Coast Guard, DHS.
Notice and request for comment.
The U.S. Coast Guard (USCG) announces that the updated draft PREP Guidelines are available for public comment. The USCG is publishing this notice on behalf of the National Scheduling Coordination Committee (NSCC), which is comprised of representatives from the USCG; Environmental Protection Agency (EPA); Pipeline and Hazardous Materials Safety Administration (PHMSA) under the Department of Transportation (DOT); and the Bureau of Safety and Environmental Enforcement (BSEE) under the Department of the Interior (DOI).
Comments must reach USCG by April 28, 2015.
You may submit comments and additional materials, identified by USCG docket number USCG-2011-1178, using any one of the following methods:
(1) Federal eRulemaking Portal: http://www.regulations.gov.
(2) Fax: 202-493-2251.
(3) Mail or Delivery: Docket Management Facility (M-30), U.S. Department of Transportation, West Building Ground Floor, Room W12-140, 1200 New Jersey Avenue SE., Washington, DC 20590-0001. Deliveries accepted between 9 a.m. and 5 p.m., Monday through Friday, except Federal holidays. The telephone number is 202-366-9329.
See the “Public Participation and Request for Comments” portion of the SUPPLEMENTARY INFORMATION section below for further instructions on submitting comments. To avoid duplication, please use only one of these methods.
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FOR FURTHER INFORMATION CONTACT:
For USCG: Mr. Jonathan Smith, Office of Marine Environmental Response Policy, 202-372-2675.
For BSEE: Mr. John Caplis, Oil Spill Preparedness Division, 703-787-1364.Start Printed Page 10705
For EPA: Mr. Troy Swackhammer, Office of Emergency Management, Regulation and Implementation Division, 202-564-1966.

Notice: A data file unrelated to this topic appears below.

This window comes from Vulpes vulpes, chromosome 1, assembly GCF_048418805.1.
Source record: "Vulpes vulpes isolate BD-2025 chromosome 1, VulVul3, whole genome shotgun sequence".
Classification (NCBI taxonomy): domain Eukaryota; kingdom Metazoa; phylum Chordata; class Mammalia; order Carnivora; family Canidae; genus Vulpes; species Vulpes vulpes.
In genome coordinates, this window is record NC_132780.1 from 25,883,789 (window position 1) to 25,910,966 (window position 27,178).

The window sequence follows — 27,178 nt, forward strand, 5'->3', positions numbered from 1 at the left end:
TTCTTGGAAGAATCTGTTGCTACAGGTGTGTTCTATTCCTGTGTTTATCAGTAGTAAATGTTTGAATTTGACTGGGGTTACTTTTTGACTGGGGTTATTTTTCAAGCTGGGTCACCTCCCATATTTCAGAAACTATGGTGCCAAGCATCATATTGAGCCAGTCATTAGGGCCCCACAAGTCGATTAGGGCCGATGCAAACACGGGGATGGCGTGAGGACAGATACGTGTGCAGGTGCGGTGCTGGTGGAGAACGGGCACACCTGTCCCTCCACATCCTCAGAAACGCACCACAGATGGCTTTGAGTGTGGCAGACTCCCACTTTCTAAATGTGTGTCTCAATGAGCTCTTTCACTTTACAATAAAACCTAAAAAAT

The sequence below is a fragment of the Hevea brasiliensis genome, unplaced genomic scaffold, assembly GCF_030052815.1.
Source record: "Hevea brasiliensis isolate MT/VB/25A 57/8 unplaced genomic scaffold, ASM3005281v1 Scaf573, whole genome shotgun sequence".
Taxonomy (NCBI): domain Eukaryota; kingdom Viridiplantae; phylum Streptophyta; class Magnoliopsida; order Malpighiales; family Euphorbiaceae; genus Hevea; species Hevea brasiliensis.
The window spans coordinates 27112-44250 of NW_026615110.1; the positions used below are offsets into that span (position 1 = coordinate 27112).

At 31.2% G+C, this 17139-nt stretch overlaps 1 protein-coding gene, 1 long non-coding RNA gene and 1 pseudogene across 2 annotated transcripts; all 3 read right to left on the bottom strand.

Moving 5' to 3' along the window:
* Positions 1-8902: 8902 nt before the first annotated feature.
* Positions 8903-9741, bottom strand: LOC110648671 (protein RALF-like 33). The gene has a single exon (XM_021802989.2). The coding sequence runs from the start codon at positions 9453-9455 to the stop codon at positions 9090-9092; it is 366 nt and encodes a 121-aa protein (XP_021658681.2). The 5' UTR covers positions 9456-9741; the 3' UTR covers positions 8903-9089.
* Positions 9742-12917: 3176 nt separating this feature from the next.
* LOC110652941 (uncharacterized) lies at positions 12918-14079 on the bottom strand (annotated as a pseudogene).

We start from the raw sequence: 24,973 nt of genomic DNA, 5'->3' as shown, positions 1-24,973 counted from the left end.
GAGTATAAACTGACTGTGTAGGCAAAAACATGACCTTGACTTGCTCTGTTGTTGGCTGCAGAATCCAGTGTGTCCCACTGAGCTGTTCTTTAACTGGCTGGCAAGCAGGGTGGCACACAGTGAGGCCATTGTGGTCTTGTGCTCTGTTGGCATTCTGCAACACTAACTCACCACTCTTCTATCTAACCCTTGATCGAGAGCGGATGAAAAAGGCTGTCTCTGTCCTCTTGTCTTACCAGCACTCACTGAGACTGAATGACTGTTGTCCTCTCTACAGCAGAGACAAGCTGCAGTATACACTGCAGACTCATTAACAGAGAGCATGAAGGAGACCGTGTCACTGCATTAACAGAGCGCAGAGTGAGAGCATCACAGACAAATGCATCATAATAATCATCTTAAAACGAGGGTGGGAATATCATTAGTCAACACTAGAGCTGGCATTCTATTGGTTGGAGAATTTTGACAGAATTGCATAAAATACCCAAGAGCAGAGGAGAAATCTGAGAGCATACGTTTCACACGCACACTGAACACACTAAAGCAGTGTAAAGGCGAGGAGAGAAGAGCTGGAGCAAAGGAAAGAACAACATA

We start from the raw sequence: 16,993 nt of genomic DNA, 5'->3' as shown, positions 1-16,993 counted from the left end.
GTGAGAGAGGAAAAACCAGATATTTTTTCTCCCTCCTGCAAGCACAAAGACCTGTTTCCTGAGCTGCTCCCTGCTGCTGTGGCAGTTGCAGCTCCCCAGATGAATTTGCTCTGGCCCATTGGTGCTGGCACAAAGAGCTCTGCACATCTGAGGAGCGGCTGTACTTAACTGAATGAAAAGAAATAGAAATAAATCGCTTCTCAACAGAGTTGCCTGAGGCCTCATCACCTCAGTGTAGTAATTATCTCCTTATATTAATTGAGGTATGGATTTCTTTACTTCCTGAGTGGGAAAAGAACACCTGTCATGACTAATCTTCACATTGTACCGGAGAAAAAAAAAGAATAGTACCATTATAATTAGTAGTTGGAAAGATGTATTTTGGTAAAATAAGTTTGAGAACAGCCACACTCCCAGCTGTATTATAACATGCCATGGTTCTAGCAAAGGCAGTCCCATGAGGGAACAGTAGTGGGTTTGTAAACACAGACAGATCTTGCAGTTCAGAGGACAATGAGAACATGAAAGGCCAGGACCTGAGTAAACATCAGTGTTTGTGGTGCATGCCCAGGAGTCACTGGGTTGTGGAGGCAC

For PHMSA: Mr. Eddie Murphy, Office of Pipeline Safety, 202-366-4595.
For questions on viewing or submitting material to the docket: Ms. Cheryl Collins, Program Manager, DOT Docket Operations, 202-366-9826.
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Start Supplemental Information
I. Public Participation and Request for Comments
We encourage you to participate in the revision of the PREP Guidelines by submitting comments and related materials. All comments received will be posted without change to http://www.regulations.gov and will include any personal information you have provided.
Submitting comments: If you submit a comment, please include the docket number (USCG-2011-1178), indicate the specific section of the PREP Guidelines to which each comment applies, and provide a reason for each suggestion or recommendation. You may submit your comments and material online or by fax, mail, or hand delivery, but please use only one of these means. We recommend that you include your name and a mailing address, an email address, or a phone number in the body of your document so that we can contact you if we have questions regarding your submission.